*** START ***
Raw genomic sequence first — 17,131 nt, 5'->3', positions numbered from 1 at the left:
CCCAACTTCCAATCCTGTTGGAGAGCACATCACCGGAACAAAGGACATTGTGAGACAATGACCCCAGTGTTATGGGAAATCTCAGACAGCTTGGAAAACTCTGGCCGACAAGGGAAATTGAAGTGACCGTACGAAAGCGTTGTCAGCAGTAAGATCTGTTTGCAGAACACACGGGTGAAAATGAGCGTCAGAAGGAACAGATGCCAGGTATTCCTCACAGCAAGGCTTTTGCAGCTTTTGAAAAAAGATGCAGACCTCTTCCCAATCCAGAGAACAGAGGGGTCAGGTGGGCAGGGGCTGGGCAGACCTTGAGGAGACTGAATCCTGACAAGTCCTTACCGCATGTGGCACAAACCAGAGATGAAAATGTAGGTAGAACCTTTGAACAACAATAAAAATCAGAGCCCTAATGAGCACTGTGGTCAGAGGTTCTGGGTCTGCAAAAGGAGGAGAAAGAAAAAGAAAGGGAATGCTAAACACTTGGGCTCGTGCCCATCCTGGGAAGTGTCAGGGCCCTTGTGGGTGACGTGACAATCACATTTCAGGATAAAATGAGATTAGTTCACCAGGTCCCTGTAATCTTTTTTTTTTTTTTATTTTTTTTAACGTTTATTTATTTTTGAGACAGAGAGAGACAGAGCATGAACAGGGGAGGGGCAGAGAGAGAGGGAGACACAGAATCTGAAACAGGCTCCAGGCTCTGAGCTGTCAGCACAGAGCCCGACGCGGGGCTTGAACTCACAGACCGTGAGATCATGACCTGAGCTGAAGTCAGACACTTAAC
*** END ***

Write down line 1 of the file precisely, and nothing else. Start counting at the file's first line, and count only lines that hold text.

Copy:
Raw genomic sequence first — 17,131 nt, 5'->3', positions numbered from 1 at the left: